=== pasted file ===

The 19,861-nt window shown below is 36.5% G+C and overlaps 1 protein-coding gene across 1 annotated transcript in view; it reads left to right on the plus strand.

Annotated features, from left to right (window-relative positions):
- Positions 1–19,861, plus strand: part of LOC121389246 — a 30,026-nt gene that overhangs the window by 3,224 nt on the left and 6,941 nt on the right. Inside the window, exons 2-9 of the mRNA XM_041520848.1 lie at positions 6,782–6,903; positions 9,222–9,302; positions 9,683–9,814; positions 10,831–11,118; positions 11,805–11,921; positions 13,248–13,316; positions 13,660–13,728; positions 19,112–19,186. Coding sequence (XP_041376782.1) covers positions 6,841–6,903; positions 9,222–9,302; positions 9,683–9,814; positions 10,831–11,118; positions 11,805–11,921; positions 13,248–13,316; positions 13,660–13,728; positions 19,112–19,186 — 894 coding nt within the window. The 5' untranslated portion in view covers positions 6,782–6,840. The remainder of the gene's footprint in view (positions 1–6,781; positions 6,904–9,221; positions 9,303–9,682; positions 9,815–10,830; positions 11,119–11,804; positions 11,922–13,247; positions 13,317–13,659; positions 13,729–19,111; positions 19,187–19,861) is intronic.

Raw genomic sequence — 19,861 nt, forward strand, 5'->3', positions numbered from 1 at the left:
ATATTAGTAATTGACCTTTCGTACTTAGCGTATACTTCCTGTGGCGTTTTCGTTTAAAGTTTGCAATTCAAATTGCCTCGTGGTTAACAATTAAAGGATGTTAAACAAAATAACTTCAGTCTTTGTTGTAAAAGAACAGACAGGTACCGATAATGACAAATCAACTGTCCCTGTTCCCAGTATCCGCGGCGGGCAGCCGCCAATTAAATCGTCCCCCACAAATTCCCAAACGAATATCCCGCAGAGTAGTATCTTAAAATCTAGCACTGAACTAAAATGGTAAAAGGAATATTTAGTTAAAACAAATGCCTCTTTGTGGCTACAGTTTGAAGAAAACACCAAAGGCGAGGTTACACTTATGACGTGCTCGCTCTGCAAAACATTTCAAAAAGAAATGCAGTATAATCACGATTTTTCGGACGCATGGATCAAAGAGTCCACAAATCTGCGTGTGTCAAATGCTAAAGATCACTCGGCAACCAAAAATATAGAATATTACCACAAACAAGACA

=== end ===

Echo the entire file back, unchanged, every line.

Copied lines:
The 19,861-nt window shown below is 36.5% G+C and overlaps 1 protein-coding gene across 1 annotated transcript in view; it reads left to right on the plus strand.

Annotated features, from left to right (window-relative positions):
- Positions 1–19,861, plus strand: part of LOC121389246 — a 30,026-nt gene that overhangs the window by 3,224 nt on the left and 6,941 nt on the right. Inside the window, exons 2-9 of the mRNA XM_041520848.1 lie at positions 6,782–6,903; positions 9,222–9,302; positions 9,683–9,814; positions 10,831–11,118; positions 11,805–11,921; positions 13,248–13,316; positions 13,660–13,728; positions 19,112–19,186. Coding sequence (XP_041376782.1) covers positions 6,841–6,903; positions 9,222–9,302; positions 9,683–9,814; positions 10,831–11,118; positions 11,805–11,921; positions 13,248–13,316; positions 13,660–13,728; positions 19,112–19,186 — 894 coding nt within the window. The 5' untranslated portion in view covers positions 6,782–6,840. The remainder of the gene's footprint in view (positions 1–6,781; positions 6,904–9,221; positions 9,303–9,682; positions 9,815–10,830; positions 11,119–11,804; positions 11,922–13,247; positions 13,317–13,659; positions 13,729–19,111; positions 19,187–19,861) is intronic.

Raw genomic sequence — 19,861 nt, forward strand, 5'->3', positions numbered from 1 at the left:
ATATTAGTAATTGACCTTTCGTACTTAGCGTATACTTCCTGTGGCGTTTTCGTTTAAAGTTTGCAATTCAAATTGCCTCGTGGTTAACAATTAAAGGATGTTAAACAAAATAACTTCAGTCTTTGTTGTAAAAGAACAGACAGGTACCGATAATGACAAATCAACTGTCCCTGTTCCCAGTATCCGCGGCGGGCAGCCGCCAATTAAATCGTCCCCCACAAATTCCCAAACGAATATCCCGCAGAGTAGTATCTTAAAATCTAGCACTGAACTAAAATGGTAAAAGGAATATTTAGTTAAAACAAATGCCTCTTTGTGGCTACAGTTTGAAGAAAACACCAAAGGCGAGGTTACACTTATGACGTGCTCGCTCTGCAAAACATTTCAAAAAGAAATGCAGTATAATCACGATTTTTCGGACGCATGGATCAAAGAGTCCACAAATCTGCGTGTGTCAAATGCTAAAGATCACTCGGCAACCAAAAATATAGAATATTACCACAAACAAGACA